5 Things You Never Knew About Migraines

With everything that goes on in life, most of us are no stranger to the concept of a headache. May it be a minor nagging ache or a major stabbing, throbbing pain  rendering you unable to do anything, headaches are somewhat difficult to deal with. But wait! Do you know what's worse? Migraines, they're a different type of headache with different causes to standard head pain- and therefore the treatment tends to be a little different. If you are experiencing migraines it's worth reaching out to a healthcare expert for help at sites health2delivery, understanding the root cause of the issue will allow you to better manage your symptoms and hopefully avoid triggers that bring them on in the first place. 

Symptoms of migraine
Migraines can incapacitate, and are usually unbearable for those who get them. Symptoms can include pounding pain on one or both sides of the head to nausea and vomiting, as well as hypersensitivity to sound and light. Episodes might linger for hours or even days, preventing people from working or engaging in everyday routines. Some people even experience pre-headache symptoms such as blind spots, tingling or flashes of light. 

Medications can sometimes make it worse 
Although medicines are intended to alleviate the discomfort of migraines, this practice can backfire dramatically in some situations. Excessive usage of migraine treatments often ends in "medication-overuse headaches", a rapidly spiralling vicious cycle. Many medications, including opioids, acetaminophen, nonsteroidal anti-inflammatory drugs (NSAIDs, such as ibuprofen), can cause this sort of headache. What is the workaround? Avoid taking migraine medicine, especially over-the-counter ones, more than twice a week. 

Migraines have a link to other serious health problems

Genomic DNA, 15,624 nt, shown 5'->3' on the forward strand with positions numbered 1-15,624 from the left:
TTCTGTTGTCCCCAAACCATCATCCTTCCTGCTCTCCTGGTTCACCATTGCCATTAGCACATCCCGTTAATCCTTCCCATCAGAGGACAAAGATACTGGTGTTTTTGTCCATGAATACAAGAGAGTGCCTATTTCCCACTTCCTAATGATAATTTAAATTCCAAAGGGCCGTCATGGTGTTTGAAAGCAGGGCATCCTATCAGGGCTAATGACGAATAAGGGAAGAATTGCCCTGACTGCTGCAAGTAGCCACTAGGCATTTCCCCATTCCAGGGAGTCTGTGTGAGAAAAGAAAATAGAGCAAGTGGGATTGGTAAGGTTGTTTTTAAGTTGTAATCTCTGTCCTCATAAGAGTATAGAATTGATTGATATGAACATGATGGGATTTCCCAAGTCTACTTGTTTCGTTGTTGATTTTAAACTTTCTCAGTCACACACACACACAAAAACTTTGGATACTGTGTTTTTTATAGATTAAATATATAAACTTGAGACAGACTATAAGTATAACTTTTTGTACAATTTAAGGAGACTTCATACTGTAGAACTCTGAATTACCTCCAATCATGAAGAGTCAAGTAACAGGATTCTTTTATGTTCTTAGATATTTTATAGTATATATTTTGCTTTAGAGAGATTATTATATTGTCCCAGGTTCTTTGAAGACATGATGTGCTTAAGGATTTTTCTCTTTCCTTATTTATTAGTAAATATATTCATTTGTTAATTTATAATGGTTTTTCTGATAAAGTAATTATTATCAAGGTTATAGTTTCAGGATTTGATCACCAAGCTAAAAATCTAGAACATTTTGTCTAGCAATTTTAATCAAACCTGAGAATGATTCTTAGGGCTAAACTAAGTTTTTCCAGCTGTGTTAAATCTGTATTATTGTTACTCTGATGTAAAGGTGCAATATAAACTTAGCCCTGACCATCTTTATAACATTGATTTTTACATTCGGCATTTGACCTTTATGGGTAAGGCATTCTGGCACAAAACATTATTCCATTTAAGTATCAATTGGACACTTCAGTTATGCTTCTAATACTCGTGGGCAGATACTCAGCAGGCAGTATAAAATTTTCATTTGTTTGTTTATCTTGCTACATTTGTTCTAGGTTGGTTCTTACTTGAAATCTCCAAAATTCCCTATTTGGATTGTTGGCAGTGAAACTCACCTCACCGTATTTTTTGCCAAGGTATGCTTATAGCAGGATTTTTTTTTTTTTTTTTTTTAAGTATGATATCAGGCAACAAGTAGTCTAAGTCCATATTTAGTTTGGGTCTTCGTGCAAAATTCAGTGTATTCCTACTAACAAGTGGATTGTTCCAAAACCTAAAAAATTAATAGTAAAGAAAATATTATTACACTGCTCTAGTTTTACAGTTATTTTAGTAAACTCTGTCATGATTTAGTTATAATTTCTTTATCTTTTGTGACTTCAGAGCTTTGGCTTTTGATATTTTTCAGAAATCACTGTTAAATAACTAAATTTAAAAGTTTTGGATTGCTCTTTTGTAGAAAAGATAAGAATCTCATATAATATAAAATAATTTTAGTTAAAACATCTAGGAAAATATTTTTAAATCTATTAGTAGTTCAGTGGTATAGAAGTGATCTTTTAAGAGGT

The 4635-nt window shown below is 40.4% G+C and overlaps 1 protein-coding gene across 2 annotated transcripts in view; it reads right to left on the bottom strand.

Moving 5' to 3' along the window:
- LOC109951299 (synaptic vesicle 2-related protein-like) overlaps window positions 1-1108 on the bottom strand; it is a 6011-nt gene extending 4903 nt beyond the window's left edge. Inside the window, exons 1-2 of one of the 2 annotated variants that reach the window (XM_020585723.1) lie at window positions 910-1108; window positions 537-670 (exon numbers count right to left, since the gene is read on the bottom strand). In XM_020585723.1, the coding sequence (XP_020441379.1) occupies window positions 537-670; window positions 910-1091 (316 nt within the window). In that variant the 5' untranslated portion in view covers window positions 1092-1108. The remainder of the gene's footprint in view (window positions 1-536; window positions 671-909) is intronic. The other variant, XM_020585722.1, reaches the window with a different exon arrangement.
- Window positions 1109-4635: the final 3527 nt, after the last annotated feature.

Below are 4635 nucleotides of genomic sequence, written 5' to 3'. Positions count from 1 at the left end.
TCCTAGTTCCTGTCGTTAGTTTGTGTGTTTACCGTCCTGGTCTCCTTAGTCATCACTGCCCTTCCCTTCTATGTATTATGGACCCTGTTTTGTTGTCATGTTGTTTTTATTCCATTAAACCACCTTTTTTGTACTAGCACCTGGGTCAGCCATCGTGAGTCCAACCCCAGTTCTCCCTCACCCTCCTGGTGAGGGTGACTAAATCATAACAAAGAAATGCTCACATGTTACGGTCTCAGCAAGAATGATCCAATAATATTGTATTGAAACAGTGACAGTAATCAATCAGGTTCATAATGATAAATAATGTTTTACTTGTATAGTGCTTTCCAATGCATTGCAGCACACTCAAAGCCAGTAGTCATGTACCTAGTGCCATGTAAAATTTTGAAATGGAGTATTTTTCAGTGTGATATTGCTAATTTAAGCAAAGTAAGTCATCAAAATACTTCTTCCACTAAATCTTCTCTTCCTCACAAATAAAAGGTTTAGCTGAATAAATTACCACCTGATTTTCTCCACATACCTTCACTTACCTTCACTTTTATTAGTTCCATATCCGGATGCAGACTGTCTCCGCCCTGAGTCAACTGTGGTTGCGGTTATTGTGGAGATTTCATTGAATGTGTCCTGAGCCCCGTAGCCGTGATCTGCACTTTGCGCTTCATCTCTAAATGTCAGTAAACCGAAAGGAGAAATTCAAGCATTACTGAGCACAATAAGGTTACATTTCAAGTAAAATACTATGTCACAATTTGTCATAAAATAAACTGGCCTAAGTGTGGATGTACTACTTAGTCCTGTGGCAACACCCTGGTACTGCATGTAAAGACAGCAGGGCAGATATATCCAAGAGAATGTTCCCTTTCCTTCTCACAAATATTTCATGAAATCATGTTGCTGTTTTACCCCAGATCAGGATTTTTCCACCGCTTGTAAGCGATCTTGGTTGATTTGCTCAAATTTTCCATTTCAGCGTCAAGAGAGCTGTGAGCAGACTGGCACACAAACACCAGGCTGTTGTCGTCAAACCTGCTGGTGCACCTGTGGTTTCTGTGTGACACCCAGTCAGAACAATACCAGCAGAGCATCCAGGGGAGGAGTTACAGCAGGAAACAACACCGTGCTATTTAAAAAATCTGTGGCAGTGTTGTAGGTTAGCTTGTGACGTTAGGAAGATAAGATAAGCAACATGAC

Those who experience migraines have a higher probability of suffering a stroke and other cardiovascular disorders compared to other people. In addition, the risk of stroke is increased even more when the migraine is accompanied by an aura (hypersensitivity to flashes of light, blind spots and other vision disturbances or tingling in your hand or face) in females aged 35 or older, particularly those using oral contraceptive pills or smoke. Research studies aren't certain why stroke and migraines are related, but a history of migraines with aura can be regarded as a significant risk factor for stroke. 

Surprisingly, a drop in stress levels can bring on a migraine 
Think again if you believe finishing your finals or completing that critical work report will lower your chances of getting a migraine. A team of researchers discovered a 20% increased risk of migraines when someone's mood changed from unhappy or anxious to joyful or relaxed. These "let-down" migraines could be triggered by a sharp decline in hormone levels. Now honestly, how can you minimize your chances of getting let down in this way? Try and avoid stress peaks in the first place. If you're in finals week or have a work deadline coming up, try some yoga or take plenty of breaks. 

Lightning and migraine? Yes, there is a connection. Apparently. 
A study conducted in Ohio and Missouri on migraine patients discovered that the likelihood of migraine episodes increased on days when lightning was located nearby vs days when it wasn't. Weather-related factors like barometric pressure and humidity, both of which have been associated with migraines in the past, make this connection even more probable. The researchers hypothesized that electromagnetic radiation from lightning could very well be causing migraines or that lightning could promote the production of ozone or fungus spores, any of which could cause a migraine. 

Migraines can blow in with the wind 
In addition to humidity and barometric temperature, many people believe that an ill wind is to blame for their migraine agony. At least one scientific study backs this up. Scientists in Alberta, Canada, discovered a higher incidence of migraine on days prior to chinook (warm winds blowing from the west) and on occasions when the gusts topped 23 miles per hour. Based on another study, almost 50% of migraine sufferers are sensitive to weather changes such as temperature, humidity, and barometric pressure.

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